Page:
A Newton Press Die Inspection System mounted on the front of a Gräbener coinage press at the San Francisco Mint is being used to inspect for installation of the correct dies in the proper die alignment.
A prototype visual inspection system for dies is being tested at the San Francisco Mint that Mint officials say will eliminate production of errors resulting from wrong dies being mounted into a coinage press or dies oriented in the wrong position relative to each other.
When Coin World visited the production floor of the San Francisco Mint May 14, the Newton Press Die Inspection System was in use on a Gräbener coinage press striking Proof 2012-S Benjamin Harrison Presidential dollars for the four-coin 2012-S Presidential $1 Proof set.
The Newton system (www.newtonlabs.com/, located in Renton, Wash.) is intended to eliminate the possibility of rotated die errors from planchets being struck with dies that are out of orientation from obverse to reverse, according to Joseph Vasquez, a mechanical engineer in the San Francisco Mint’s coining division.
The inspection system will also eliminate any mule error possibilities, Vasquez said. A mule error is the result of a wrong pairing of dies in a coinage press.
The United States Mint has struck only a few mule errors. The most prominent mules recently produced are the Philadelphia Mint struck (2000)-P double-denomination mule errors that paired a State quarter dollar obverse die with a Sacagawea dollar reverse and were struck on manganese-brass clad dollar planchets on a press dedicated to dollar coin production. The coins have no date but carry denominational inscriptions on both sides.
Eleven examples are known of that style of mule error, from three different pairs of dies.
Vasquez said the Newton system will visually inspect a pair of dies and catch any defects before production.
The obverse and reverse coin art for the coin to be struck is digitally programmed into the system. Dies are mounted in the press and the visual inspection system scans the dies to ensure that the dies in the press match the programmed designs, Vasquez said.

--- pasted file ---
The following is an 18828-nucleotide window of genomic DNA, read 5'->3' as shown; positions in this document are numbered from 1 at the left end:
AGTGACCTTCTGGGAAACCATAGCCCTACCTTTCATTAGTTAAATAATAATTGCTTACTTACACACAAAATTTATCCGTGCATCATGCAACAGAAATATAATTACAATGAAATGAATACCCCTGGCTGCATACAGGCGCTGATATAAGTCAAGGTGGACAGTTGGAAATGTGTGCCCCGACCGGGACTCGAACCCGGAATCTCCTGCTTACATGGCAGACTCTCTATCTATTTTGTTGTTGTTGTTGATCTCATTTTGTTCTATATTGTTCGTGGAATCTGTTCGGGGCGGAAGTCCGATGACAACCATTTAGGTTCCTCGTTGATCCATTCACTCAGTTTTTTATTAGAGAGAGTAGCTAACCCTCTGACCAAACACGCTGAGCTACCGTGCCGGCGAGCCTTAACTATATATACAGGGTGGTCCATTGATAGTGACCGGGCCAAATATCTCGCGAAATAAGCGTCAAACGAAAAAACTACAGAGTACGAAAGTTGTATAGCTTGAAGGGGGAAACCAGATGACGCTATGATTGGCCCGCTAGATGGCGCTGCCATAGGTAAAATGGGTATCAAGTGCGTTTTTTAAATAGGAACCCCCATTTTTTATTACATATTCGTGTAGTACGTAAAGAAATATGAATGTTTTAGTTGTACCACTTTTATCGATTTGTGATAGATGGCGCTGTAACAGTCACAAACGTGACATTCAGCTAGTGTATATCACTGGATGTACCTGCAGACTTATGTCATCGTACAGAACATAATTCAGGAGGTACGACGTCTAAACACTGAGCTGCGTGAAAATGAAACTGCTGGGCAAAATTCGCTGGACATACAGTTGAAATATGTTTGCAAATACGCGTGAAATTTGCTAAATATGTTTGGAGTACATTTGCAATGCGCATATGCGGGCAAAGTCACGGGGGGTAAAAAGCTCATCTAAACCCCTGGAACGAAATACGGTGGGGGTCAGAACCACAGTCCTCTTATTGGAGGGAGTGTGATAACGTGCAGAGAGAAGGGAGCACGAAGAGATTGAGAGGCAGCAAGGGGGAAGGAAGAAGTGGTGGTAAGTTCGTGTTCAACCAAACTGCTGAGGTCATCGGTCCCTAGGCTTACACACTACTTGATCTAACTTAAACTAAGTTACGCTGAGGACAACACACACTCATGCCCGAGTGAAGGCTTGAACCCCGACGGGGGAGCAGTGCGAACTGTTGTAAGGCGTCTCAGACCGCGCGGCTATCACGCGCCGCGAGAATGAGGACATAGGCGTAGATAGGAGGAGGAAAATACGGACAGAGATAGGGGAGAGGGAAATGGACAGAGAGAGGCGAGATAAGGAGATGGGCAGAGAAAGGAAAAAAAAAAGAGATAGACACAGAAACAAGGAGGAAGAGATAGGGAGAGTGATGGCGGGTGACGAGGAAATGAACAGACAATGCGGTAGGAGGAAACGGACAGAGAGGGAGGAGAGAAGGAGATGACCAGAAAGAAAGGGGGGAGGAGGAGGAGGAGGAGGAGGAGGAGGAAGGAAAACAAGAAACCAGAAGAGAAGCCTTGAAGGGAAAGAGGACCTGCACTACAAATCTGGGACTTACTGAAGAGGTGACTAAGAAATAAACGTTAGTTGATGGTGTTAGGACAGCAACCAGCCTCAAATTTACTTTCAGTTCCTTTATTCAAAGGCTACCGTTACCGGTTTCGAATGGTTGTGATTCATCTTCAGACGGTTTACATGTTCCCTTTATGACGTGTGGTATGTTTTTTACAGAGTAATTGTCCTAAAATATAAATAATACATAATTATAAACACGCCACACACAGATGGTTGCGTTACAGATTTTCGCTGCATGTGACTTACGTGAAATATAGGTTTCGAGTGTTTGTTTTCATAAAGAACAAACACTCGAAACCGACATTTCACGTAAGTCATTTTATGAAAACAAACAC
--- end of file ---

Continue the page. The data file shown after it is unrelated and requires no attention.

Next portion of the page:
The inspection system will also digitally scan the dies to ensure they are mounted in the correct location and oriented correctly, so that coins struck from them are oriented correctly from obverse to reverse.
Although the inspection system is currently being used only for dollar coin production, its use may be extended to other denominations, according to Vasquez.
The Proof Presidential dollars are being struck on presses with the dies striking vertically.
Vasquez said the dollar dies are mounted in the coinage press with the common Statue of Liberty reverse in the upper or hammer die position, and the Presidential portrait obverse die in the lower or anvil die position.
Edge inscription process
The edge inscription on the coins is imparted during striking by a three-piece segmented collar.
The three-piece segmented collar die carries different portions of the edge inscription, enabling the inscription to be formed during striking. Segment A carries the raised date and Mint mark flanked on each side by two five-pointed stars. Segment B carries one star followed by the motto E PLURIBUS UNUM. Segment C carries the remaining eight of 13 total stars.
The individual elements of the edge inscription are raised on the collar die segments; the raised elements form incused inscription elements on the coins.
The edge segments come together during striking to form the inscription, then spring apart to permit the coin to be ejected from the press with no damage to the newly formed inscription. The anvil die moves upward slightly to facilitate ejection of the coin.
A similar three-piece, segmented collar was used to form edge devices of the Indian Head gold $10 eagle and Saint-Gaudens gold $20 double eagle of the first half of the 20th century.
The three pieces of the segmented collar are coded by number of slots: having no slot, two slots and one slot. The coding ensures that only one of each of the three collar segments is used and that they are properly seated in correct order in the die housing, thus preventing an out-of-order edge inscription.
Using this system of slots is intended to prevent the kind of error that occurred in 2007. An unknown number of 2007-S Thomas Jefferson Presidential dollars were struck with two of the three edge collar segments out of sequence. The second and third segments were inadvertently switched, resulting in the edge inscription appearing in the wrong order: the date and Mint mark, the motto IN GOD WE TRUST and the legend E PLURIBUS UNUM. The order of the latter two segments should have been reversed, with E PLURIBUS UNUM appearing first, then IN GOD WE TRUST.
The edge inscription is placed on circulation-quality Presidential dollars in a different process. The inscription is added to struck coins as a separate production step. ■